FILM REVIEW - SPLIT
Running Length: 117 minutes
Release Date: 20th January 2017
Directed by: M. Night Shyamalan
Cast: James McAvoy, Anya Taylor-Joy, Betty Buckley, Jessica Sula
Written by: M. Night Shyamalan
Cinematography: Mike Gioulakis
``McAvoy stops short of having a conversation with himself with finger puppets, but only just.``
M Night Shyamalan may have started the century as the next Hitchcock, but by 2013 he was the new Uwe Boll. The Lady in the Water and After Earth bookended a string of disasters – with The Happening (easily one of the worst films ever produced) in the middle – and the director comprehensively destroyed all the promise of his early career. After becoming a victim of (and believing) his own hype, Shyamalan disappeared to lick his wounds. When he returned in 2015 with the low budget thriller The Visit, he seemed humbled, reinvigorated and finally comfortable with his niche status. Split is another solid B-movie with a barnstorming turn from James McAvoy,
Casey (Anya Taylor-Joy) and two other teenage girls are drugged and abducted from a suburban carpark. They awake in a windowless stone basement faced with their abductor. Kevin (McAvoy) suffers from dissociative identity disorder and his psyche is a very crowded place indeed. No fewer than 23 different identities all clamour for attention, but only the personality with access to “the light” is dominant at any one time. We know this because Kevin’s psychiatrist, Dr. Fletcher (Betty Buckley) has a PhD in exposition.
A couple of Kevin’s more malevolent identities have decided that the girls are to be sacrificed in order to spawn a very nasty 24th personality, called “the beast”. But a few of Kevin’s identities aren’t 100% behind the plan, and Casey tries to gain their trust in order to escape.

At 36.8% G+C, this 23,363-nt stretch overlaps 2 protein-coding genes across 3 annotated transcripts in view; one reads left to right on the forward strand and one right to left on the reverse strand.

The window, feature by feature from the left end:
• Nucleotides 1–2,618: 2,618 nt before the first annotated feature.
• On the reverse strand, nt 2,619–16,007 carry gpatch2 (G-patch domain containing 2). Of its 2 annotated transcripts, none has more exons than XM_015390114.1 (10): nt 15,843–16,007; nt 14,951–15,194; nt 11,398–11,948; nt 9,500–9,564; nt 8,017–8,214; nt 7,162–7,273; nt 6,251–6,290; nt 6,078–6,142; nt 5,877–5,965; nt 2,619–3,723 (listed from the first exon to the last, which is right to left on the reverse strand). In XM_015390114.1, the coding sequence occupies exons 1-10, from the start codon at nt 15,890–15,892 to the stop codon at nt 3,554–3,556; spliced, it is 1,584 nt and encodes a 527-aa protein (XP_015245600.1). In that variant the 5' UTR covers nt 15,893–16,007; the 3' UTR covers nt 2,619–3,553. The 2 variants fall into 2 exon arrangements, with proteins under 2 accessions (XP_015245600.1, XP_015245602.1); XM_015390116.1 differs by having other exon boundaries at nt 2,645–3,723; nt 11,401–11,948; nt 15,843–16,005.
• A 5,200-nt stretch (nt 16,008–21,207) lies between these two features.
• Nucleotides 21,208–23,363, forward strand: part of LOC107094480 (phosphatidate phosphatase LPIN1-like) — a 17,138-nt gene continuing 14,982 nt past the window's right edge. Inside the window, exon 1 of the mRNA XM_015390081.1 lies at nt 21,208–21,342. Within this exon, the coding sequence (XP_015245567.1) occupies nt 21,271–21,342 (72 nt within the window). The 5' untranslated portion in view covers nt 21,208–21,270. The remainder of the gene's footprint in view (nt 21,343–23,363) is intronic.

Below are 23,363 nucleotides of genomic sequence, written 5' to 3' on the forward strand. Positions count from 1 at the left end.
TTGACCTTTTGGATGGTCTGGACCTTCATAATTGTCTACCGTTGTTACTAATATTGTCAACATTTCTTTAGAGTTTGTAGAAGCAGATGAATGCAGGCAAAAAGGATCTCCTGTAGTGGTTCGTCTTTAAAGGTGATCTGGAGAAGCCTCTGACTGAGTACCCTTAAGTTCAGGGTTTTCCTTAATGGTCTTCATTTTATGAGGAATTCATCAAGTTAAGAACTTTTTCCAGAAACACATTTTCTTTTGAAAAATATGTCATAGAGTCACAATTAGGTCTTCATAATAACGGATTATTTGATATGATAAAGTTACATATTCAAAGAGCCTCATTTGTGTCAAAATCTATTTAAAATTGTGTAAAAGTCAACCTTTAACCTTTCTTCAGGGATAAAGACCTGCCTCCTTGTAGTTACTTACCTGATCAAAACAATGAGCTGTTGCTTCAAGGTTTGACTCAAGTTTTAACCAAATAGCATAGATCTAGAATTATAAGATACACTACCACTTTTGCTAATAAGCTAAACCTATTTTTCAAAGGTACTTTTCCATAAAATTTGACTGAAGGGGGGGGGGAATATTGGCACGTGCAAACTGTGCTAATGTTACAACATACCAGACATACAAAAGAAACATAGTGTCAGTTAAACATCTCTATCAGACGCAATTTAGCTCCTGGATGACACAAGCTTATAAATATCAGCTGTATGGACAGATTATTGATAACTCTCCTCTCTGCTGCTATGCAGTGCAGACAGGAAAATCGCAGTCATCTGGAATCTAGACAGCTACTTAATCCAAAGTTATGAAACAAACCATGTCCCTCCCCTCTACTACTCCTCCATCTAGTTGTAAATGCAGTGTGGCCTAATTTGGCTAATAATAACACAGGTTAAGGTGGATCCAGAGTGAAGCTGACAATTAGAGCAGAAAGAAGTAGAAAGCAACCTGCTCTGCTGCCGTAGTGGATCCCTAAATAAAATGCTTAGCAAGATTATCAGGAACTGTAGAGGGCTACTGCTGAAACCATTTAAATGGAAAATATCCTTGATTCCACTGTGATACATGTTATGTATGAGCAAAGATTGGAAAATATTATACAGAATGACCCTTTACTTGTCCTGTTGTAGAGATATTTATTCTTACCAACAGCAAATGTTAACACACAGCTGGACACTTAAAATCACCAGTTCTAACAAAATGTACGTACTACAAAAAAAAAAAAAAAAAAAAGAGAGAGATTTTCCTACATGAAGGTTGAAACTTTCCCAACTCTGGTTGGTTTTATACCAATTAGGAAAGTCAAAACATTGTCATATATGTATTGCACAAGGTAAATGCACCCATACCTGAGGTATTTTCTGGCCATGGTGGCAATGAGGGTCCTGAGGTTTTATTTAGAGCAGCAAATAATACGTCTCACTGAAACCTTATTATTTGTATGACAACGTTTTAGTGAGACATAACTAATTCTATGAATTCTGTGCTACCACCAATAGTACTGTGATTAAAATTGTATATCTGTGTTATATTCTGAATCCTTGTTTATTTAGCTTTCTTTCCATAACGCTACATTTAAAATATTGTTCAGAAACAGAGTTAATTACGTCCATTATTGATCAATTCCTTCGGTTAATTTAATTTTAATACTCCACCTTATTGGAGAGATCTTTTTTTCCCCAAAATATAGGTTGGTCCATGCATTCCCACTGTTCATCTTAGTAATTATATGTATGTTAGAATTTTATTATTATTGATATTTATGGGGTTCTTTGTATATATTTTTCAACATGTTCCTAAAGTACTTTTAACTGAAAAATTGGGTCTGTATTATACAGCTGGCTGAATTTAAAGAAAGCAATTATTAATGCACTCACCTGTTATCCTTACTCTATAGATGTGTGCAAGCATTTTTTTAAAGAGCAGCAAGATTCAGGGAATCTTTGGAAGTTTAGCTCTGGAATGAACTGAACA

The young Taylor-Joy (The Witch, Morgan) continues to impress, but with all the business that McAvoy is doing here it’s a minor miracle that she manages to make any impression whatsoever. It’s safe to assume that McAvoy was never directed to dial things down a bit. He stops short of having a conversation with himself with finger puppets, but only just. McAvoy doesn’t so much get his teeth into the role as rip out the jugular and swallow it whole. It’s a performance that can only be described as uncorked. And rather enjoyable.
Shyamalan still can’t resist the lure of the twist, but the twists here are more clumsy than clever. The assumption that he couldn’t possibly resort to an outrageous, fantastical resolution proves to be unfounded, and once Split hits its final act it jumps from a fairly solid psychological thriller to a schlocky supernatural horror. Shyamalan is still nowhere near as clever as he thinks he is, but for the most part, Split provides further evidence of the director’s rejuvenation. He’s a pretty good genre filmmaker when he’s not trying to convince us of his genius.